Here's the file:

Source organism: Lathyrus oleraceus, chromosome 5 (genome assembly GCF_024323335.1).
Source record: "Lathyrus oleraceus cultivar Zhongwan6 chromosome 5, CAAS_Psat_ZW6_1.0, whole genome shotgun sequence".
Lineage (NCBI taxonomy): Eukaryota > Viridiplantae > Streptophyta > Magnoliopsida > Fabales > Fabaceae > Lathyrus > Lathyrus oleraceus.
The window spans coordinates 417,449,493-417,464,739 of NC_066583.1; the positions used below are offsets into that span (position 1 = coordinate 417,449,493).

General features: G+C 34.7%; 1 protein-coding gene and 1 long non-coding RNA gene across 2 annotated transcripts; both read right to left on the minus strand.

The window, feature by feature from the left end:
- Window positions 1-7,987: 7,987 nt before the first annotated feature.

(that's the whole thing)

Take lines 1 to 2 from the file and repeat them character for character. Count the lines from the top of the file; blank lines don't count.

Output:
Source organism: Lathyrus oleraceus, chromosome 5 (genome assembly GCF_024323335.1).
Source record: "Lathyrus oleraceus cultivar Zhongwan6 chromosome 5, CAAS_Psat_ZW6_1.0, whole genome shotgun sequence".